- @T_Inglesby – Tom Inglesby. Director Johns Hopkins Center for Health Security.
- @PSampathkumarMD – Priya Sampathkumar. MD Chair, Infection Control Mayo Clinic.
- @AdamJKucharski – Mathematician/epidemiologist. London School of Hygiene and Tropical Medicine.
- @PeterHotez – Peter Hotes, MD, PhD Vaccine Scientist. Professor Baylor School of Medicine.
Online source of COIV-19 information
Online sources to facilitate coping
- Advancing Psychiatry at PsychologyToday.com by Chris Palmer, MD. This is a three part series on coping with COVID-19. Chris Palmer, MD, Harvard psychiatrist says, “Don’t waste these difficult days” of physical distancing. Use them to reflect, learn, and grow. He notes that finding your purpose and meaning is one key to coping.
- The National Alliance on Mental illness has developed a comprehensive COVID-19 guide. It addresses a variety of topics from loneliness to smoking, from working from home to anxiety. It is information packed.
- The Child Mind Institute supports families with information and twice daily Facebook video chats with mental health professionals.
- American Psychological Association Pandemics – General Resources APA
- Caroline Bologna, How To Care For Your Kids’ Mental Health During The COVID-19 Pandemic – Experts share ways parents can help their kids cope with social distancing, Huffington Post, 31.3.2020
- Ana, PsychologyAndLove on Instagram, posts helpful information on mental health, self-care and mindfulness.
Our fellow volunteer, Mani, a retired submarine commander, suggests the following actions to optimize your experience of this time and I documented them with some resources that may interest you:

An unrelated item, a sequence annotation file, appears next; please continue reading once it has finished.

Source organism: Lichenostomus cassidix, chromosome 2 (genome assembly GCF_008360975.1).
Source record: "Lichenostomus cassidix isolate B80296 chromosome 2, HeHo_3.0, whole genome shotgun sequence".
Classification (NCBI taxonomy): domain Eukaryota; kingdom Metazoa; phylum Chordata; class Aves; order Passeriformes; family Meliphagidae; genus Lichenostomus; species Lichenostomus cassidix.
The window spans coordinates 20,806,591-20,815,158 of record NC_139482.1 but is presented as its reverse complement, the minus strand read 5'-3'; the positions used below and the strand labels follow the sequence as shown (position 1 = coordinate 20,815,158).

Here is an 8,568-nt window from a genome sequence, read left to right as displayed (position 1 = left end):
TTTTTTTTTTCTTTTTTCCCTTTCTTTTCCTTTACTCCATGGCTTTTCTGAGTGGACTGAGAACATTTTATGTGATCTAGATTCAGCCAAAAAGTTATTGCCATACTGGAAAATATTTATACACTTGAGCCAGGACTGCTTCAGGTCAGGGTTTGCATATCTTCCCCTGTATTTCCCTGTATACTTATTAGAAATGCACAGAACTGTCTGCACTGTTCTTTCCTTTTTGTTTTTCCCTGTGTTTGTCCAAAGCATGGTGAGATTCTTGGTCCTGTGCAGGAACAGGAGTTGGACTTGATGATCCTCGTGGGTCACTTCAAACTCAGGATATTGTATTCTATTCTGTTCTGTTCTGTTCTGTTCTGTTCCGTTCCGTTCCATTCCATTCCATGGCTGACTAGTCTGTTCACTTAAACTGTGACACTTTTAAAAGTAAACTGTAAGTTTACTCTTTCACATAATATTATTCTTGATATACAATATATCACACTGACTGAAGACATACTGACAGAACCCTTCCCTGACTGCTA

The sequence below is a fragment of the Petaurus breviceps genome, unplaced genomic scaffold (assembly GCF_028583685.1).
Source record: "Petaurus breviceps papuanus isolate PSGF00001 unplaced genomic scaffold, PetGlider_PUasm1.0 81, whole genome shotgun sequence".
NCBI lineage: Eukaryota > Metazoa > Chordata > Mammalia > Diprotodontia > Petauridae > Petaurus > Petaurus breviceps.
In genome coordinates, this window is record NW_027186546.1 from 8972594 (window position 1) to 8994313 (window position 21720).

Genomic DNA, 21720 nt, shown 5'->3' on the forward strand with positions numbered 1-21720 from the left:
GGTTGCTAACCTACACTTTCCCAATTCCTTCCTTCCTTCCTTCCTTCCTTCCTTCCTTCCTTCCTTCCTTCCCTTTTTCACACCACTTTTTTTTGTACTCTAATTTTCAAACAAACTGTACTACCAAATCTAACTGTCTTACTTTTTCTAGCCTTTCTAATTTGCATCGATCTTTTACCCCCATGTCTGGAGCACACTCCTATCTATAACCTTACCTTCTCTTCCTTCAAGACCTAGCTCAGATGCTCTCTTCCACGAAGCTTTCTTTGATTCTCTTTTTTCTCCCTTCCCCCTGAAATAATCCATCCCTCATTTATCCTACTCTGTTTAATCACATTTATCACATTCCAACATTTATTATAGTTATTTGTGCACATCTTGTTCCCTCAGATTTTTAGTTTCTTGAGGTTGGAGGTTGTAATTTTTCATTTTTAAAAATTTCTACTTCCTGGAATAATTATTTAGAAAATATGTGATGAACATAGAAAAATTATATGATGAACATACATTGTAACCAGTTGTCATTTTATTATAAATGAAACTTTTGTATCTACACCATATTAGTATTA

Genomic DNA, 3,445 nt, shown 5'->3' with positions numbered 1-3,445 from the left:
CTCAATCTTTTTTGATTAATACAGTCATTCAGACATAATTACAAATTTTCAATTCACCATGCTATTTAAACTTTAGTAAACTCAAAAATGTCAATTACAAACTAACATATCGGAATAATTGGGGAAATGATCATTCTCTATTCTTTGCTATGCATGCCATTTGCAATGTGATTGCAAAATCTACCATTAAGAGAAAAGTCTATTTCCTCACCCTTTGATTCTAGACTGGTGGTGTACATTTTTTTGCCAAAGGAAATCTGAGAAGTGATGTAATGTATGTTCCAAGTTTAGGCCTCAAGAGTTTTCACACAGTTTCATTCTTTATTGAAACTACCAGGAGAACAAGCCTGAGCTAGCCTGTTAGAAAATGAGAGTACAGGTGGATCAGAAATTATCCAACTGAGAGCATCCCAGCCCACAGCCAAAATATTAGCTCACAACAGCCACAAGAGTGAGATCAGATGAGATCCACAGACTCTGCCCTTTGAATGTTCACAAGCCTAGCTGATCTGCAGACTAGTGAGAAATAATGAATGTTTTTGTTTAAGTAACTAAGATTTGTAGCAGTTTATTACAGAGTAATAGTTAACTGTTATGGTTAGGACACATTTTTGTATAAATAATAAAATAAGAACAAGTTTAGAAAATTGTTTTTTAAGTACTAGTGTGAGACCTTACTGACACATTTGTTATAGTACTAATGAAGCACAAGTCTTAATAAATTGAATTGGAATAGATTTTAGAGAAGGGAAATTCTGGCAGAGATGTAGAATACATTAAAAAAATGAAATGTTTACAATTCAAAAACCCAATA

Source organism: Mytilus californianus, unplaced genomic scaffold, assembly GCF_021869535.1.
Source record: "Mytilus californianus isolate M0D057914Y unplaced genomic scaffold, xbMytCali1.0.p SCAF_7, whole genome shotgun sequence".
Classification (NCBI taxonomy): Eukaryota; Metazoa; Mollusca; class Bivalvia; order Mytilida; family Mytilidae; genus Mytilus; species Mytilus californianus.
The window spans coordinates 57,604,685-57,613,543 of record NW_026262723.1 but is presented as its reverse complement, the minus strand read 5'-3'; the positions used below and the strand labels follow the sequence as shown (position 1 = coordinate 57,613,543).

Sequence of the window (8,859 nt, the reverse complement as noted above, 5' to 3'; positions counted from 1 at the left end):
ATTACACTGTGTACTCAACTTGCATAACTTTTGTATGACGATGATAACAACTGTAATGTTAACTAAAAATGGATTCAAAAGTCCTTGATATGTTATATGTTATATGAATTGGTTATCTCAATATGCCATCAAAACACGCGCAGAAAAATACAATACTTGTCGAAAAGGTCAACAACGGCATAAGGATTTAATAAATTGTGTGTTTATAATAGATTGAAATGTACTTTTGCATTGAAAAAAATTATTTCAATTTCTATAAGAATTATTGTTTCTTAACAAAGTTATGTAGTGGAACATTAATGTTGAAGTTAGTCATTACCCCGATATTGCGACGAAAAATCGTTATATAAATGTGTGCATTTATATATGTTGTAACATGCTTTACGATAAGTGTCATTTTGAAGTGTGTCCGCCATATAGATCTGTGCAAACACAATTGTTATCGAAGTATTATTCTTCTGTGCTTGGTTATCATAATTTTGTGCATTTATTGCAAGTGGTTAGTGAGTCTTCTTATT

- Breathing (Andrew Weil, MD teaches us a relaxing breathing exercise, the 4-7-8 breathing technique)
- Walking/Running (research shows exercise to be an effective antidepressant, read this overview article, Prescribing exercise for depression)
- Fresh air (Florence Nightingale had it right, fresh air is beneficial, see what the University of Virginia School of Nursing has to say about it.)
- Improving posture (Good posture enhances health.)
- Stretching/yoga (Yoga is a well studied way to relieve stress, see what the Mayo clinic has to say about it.)
- Going outside and getting sunshine (Here’s a study that describes the benefits of outdoor time on activity level and sleep, being outside benefits them both!)
- Massage (Here’s the Mayo clinic again, this time explaining the benefits of massage for stress.)
- Napping (Here’s an explanation of napping’s many benefits from stress relief to mood elevation.)
- Cuddling and touch (Touch provides with support, stress relief, and even immune system fortification.)
- Gardening (Is a productive form of stress relief that combines physical activity, mindfulness, and outdoor time.)
Facing the cruel reality and simultaneously having an unshakable faith in a positive outcome is a mindset given to us by the Stockdale Paradox. A mindset that is a useful guide for our experience with COVID-19 and it’s societal impacts. Face the facts, fortify yourself, and move toward triumph.
If you enjoyed reading this post, you might also like
- Coronavirus quarantine – how a lifetime in submarines eases my use of social isolation for self-improvement
- Lifestyle Medicine, the key to metabolic healing